Following the shooting of Walter Scott, a 50-year-old unarmed black man who was running away from the scene of a traffic stop, by Michael Slager, a 33-year-old white police officer in North Charleston, South Carolina, the video a bystander recorded of the shooting challenges Slager’s initial report, and raises the question of how often weapons are planted on victims.
Arthur Aidala, a legal analyst for Fox News, addressed the topic on Fox & Friends on Wednesday, and pointed out the fact that the video taken by a bystander, Feidin Santana, appears to show Slager running back to the initial scene of the altercation, picking up his Taser, and then running back to Scott, and dropping the Taser next to Scott’s body.
Aidala went on to say that in his experience, planting a weapon on a victim was standard procedure for police officers in the 1980s and 90s.
“When I was in the DA’s office in the 80s and 90s, that was standard operating procedures,” Aidala said. “Police officers – I hate to say this – would keep a second gun that nobody knew about on their ankle, so if they ever killed someone they shouldn’t have they would take that gun out and leave it.”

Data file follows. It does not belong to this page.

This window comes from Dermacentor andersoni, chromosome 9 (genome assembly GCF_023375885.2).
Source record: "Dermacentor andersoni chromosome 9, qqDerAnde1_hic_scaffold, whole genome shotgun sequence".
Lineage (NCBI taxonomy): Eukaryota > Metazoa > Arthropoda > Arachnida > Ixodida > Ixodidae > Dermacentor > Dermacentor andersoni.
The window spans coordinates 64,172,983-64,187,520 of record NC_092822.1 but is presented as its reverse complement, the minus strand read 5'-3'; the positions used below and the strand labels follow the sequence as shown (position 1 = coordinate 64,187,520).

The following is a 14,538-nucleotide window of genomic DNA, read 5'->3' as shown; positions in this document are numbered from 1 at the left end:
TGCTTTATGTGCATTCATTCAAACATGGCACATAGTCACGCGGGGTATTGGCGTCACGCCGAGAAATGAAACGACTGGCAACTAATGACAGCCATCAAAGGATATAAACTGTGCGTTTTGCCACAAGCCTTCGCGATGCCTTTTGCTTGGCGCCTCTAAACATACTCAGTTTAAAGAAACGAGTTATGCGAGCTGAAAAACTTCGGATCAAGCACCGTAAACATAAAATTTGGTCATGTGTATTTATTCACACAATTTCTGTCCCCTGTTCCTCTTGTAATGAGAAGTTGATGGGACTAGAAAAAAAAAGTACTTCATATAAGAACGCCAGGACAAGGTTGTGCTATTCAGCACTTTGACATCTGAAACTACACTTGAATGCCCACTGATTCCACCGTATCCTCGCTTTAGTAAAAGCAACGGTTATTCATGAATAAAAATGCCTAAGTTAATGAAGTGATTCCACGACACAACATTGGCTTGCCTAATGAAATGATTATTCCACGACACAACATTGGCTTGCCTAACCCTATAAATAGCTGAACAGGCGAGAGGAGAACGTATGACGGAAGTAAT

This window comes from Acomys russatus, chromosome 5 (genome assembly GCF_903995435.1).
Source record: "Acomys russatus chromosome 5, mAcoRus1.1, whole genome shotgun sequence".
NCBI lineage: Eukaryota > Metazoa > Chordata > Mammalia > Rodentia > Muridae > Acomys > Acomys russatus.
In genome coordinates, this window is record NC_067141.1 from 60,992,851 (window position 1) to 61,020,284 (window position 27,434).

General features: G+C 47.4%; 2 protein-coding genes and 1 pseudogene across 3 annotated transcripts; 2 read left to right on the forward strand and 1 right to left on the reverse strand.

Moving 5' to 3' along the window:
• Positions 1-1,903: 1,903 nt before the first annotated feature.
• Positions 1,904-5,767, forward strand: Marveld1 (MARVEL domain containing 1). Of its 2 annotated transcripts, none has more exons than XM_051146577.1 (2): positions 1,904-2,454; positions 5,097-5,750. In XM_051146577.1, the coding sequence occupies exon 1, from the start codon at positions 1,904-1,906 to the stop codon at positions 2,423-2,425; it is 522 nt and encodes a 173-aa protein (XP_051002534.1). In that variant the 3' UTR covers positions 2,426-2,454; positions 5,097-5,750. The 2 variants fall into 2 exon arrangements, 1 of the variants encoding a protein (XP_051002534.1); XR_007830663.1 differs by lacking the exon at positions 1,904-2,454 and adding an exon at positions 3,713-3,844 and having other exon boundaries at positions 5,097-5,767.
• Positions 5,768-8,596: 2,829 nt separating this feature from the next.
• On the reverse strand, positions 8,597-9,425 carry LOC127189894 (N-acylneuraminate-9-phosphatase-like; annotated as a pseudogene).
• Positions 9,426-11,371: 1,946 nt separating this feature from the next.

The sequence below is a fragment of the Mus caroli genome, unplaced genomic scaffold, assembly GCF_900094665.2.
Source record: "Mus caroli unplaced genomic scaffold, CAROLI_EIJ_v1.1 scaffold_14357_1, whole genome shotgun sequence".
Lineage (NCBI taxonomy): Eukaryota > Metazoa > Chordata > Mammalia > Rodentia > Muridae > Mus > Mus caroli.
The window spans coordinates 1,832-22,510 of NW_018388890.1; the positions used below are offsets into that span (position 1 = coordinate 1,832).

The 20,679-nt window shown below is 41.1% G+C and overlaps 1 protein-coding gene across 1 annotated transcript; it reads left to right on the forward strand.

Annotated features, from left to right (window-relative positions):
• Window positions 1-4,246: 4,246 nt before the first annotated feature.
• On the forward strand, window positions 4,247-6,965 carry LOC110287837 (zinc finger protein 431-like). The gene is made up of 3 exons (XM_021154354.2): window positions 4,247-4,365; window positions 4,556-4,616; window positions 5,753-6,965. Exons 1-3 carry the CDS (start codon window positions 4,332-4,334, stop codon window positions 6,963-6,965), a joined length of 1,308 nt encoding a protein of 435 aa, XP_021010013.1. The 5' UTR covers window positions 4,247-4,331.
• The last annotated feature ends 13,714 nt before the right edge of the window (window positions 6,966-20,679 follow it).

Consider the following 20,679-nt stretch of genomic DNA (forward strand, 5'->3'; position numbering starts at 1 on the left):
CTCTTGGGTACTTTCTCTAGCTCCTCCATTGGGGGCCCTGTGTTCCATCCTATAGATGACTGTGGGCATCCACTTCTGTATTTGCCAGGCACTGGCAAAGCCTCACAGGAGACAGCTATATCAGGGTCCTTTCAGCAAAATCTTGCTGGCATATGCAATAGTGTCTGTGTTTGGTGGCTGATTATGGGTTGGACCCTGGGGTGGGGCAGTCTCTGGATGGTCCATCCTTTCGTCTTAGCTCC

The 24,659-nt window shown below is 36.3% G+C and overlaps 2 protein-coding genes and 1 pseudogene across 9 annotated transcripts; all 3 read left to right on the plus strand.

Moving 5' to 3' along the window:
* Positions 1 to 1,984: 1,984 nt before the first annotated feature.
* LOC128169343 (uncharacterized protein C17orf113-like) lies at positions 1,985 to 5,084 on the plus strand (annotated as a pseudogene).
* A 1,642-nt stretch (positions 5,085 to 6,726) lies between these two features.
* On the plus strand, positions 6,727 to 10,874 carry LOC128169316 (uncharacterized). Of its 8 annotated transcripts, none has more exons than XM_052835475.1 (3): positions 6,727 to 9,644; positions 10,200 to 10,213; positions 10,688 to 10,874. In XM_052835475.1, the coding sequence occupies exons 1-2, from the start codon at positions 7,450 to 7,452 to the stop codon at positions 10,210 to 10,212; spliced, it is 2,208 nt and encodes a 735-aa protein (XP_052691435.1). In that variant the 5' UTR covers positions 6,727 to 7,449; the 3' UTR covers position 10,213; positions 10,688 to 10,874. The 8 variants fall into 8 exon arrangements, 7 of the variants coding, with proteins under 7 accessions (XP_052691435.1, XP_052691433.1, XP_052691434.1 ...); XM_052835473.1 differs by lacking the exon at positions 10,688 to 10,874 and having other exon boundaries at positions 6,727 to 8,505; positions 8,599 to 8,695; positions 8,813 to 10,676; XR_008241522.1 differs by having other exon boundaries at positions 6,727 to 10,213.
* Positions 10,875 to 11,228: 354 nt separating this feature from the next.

Feidin Santana, a 23-year-old barber who immigrated to the US from the Dominican Republic, was the one who used his phone to record the shooting. In an interview with NBC News, Santana said that he turned in the video, because he thought the Scott family would like to know the truth.
As previously reported, Michael Slager has been charged with murdering Walter Scott, after firing eight shots at him as he ran away. There was a traffic stop prior to the shooting, where Slager pulled Scott over for a broken taillight. There was also a warrant out for Scott’s arrest because he owed child support payments.
Aidala said that in terms of Slager’s sentencing, there would be “no sympathy for this police officer” other than the fact that he is a “33-year-old human being who is getting paid $40,000 to protect his own life and protect everyone else’s life.”
“Nobody thinks this cop woke up that morning and said let me go kill somebody. He made split second decisions and they were wrong. Obviously he made wrong decisions,” Aidala said. “It’s going to be about, in my opinion, how much jail time does he serve.”